Serving the needs of separated and divorcing families

Writing an Effective Parenting Plan

So you think you have worked out a great divorce settlement? You have created a plan based upon factors that make real sense to you. Maybe you created a plan based upon your child’s current age or your desire to not interrupt your child’s school schedule. Maybe you and your co-parent are friendly so you wrote your plan based upon your current co-parenting relationship or maybe around your current work schedule. Then there are those who come to the table wanting to negotiate based upon their guilt about the failed marriage. None of these are a good plan. You must think about the negative impact of making decisions based upon any of these factors. It is essential that your mediator help you to consider the “what ifs” of each of these. When considering the plan you think is so well crafted, ask yourself, how might this plan become a problem in the future? How might our situation change over-time? What am I over-looking?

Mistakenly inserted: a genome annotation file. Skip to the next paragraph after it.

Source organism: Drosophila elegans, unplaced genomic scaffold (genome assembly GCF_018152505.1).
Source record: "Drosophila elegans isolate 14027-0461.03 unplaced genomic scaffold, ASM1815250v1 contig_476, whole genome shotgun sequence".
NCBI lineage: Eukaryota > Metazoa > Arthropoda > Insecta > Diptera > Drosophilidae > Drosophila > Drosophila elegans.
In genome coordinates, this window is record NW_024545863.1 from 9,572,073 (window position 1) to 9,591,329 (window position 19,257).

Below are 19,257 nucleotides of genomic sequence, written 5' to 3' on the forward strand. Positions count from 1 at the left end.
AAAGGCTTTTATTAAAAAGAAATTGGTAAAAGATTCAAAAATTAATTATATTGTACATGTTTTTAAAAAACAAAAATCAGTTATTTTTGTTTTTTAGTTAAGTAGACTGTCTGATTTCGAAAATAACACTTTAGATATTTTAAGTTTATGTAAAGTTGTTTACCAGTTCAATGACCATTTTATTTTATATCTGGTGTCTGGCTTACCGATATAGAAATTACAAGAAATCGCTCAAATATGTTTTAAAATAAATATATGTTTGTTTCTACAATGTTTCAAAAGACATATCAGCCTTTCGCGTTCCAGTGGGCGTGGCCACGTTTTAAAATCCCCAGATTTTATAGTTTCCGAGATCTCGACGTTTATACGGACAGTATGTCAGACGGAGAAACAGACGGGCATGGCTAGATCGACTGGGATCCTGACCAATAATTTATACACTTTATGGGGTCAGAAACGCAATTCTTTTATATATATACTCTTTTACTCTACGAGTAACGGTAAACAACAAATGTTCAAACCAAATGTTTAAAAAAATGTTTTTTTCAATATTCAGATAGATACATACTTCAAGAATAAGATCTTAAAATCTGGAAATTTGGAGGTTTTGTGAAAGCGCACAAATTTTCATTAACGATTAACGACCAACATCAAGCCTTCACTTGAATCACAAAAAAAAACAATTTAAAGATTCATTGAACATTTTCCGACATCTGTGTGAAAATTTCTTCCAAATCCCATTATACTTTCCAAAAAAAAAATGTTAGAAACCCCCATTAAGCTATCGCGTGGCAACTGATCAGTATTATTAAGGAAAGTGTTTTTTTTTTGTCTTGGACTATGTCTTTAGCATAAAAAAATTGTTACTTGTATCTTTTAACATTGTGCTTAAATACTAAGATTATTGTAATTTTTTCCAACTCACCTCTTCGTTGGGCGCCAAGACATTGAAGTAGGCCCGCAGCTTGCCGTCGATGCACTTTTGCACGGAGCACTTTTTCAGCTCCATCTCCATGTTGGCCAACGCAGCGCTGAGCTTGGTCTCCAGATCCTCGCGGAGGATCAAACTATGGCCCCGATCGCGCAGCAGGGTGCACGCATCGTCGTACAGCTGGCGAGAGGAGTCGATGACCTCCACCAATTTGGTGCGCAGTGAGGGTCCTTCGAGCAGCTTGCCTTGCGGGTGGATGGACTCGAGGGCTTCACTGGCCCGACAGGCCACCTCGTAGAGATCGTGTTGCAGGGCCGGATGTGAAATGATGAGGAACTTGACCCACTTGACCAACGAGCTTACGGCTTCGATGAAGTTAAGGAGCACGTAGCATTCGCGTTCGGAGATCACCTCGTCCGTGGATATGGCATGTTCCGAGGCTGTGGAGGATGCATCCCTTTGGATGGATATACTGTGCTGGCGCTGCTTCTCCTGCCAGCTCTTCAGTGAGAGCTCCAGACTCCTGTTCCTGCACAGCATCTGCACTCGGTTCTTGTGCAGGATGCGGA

Schedules Based Upon Your Child’s Age:

Parenting time schedules that work for an infant with brief and frequent contact will clearly not work for a school age child. Divorcing parents must create a phased plan to address each phase, the infant phase, preschool phase, early school age and older child’s needs. If you wait until your child is older to modify the plan it will require you start over. If the two of you are unable to make the necessary changes you will have to keep the original schedule until you return to court. It is difficult to image your infant as a ten year old or teenager but it is essential that your mediator help you to do so.